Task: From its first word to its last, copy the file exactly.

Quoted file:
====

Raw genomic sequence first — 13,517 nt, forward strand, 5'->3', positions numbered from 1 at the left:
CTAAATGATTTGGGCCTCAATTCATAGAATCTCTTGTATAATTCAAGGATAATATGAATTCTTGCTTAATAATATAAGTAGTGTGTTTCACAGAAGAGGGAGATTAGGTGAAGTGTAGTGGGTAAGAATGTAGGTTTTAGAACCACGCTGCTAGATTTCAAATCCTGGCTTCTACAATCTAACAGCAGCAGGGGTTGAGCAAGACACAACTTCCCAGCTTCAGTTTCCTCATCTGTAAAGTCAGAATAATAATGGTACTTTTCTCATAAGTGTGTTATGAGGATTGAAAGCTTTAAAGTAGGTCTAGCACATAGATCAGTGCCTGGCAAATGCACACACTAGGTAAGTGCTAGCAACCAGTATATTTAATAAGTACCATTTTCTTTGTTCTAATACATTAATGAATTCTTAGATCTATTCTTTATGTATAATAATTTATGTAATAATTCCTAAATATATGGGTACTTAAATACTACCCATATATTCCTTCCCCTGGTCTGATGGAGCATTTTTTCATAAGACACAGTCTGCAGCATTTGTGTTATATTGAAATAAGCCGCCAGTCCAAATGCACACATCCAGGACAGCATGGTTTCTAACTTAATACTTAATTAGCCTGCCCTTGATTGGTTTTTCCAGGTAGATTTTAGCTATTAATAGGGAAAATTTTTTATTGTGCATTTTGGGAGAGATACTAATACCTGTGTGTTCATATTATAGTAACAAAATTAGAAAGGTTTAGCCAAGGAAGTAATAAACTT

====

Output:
Raw genomic sequence first — 13,517 nt, forward strand, 5'->3', positions numbered from 1 at the left:
CTAAATGATTTGGGCCTCAATTCATAGAATCTCTTGTATAATTCAAGGATAATATGAATTCTTGCTTAATAATATAAGTAGTGTGTTTCACAGAAGAGGGAGATTAGGTGAAGTGTAGTGGGTAAGAATGTAGGTTTTAGAACCACGCTGCTAGATTTCAAATCCTGGCTTCTACAATCTAACAGCAGCAGGGGTTGAGCAAGACACAACTTCCCAGCTTCAGTTTCCTCATCTGTAAAGTCAGAATAATAATGGTACTTTTCTCATAAGTGTGTTATGAGGATTGAAAGCTTTAAAGTAGGTCTAGCACATAGATCAGTGCCTGGCAAATGCACACACTAGGTAAGTGCTAGCAACCAGTATATTTAATAAGTACCATTTTCTTTGTTCTAATACATTAATGAATTCTTAGATCTATTCTTTATGTATAATAATTTATGTAATAATTCCTAAATATATGGGTACTTAAATACTACCCATATATTCCTTCCCCTGGTCTGATGGAGCATTTTTTCATAAGACACAGTCTGCAGCATTTGTGTTATATTGAAATAAGCCGCCAGTCCAAATGCACACATCCAGGACAGCATGGTTTCTAACTTAATACTTAATTAGCCTGCCCTTGATTGGTTTTTCCAGGTAGATTTTAGCTATTAATAGGGAAAATTTTTTATTGTGCATTTTGGGAGAGATACTAATACCTGTGTGTTCATATTATAGTAACAAAATTAGAAAGGTTTAGCCAAGGAAGTAATAAACTT